TORONTO, Ont. — The most recent road safety statistics indicate Ontario has the safest highways in North America.
Ontario recorded a fatality rate of 0.70 per 10,000 licensed drivers in 2008, reaching its lowest level since 1945 and the lowest in all North America.
The province says its roads have ranked first or second in North America for 10 years in a row.
“Our numbers show that Ontario is on the right track, and our efforts are making a difference. Lives are being saved,” said Transport Minister Kathleen Wynne. “We will remain vigilant in looking for new and better ways to improve road safety, and we will continue to benefit from the excellent relationships we have with all of our road safety partners.”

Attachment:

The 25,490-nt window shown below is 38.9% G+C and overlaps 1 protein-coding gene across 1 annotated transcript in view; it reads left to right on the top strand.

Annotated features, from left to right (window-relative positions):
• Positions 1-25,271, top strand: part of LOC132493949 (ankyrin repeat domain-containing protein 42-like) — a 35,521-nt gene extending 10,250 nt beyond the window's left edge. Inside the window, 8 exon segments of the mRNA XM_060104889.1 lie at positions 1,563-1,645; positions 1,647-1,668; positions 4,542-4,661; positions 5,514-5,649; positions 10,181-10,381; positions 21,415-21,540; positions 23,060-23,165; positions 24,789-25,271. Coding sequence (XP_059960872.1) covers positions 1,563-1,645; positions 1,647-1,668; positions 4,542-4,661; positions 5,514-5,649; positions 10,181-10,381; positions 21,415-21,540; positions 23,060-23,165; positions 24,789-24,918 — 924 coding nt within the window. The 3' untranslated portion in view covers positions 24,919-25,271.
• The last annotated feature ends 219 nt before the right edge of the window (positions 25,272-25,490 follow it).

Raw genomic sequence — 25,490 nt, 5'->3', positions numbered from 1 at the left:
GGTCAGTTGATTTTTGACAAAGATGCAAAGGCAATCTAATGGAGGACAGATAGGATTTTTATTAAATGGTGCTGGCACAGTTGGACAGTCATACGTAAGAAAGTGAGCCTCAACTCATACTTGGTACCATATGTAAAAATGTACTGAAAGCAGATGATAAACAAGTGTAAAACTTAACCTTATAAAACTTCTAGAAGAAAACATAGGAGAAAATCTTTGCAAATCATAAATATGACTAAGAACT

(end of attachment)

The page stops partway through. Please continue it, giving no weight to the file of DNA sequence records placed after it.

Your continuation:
She credits Ontario’s distracted driving legislation and tough impaired driving rules for making the province’s roads safer.
The province saw drinking and driving-related fatalities decline 29%, speed-related fatalities drop 17% and fatalities involving large trucks drop 24% in 2008.
There were 130 people killed in accidents involving large trucks on Ontario roads in 2008, down from 170 in 2007. Of the 130 fatal accidents, the truck driver was “not driving properly” in 47 (or 36.2%) of them. A vehicle defect was detected in just 2% of trucks involved in fatal accidents.
Of 135 large trucks involved in fatal collisions in 2008, 52 were straight trucks and 41 were tractor-trailer units. Twenty-nine involved only a tractor while only two involved tractors pulling A-, B- or C-trains.
In 2008, there were 184,961 tractor-trailer combinations registered in Ontario.
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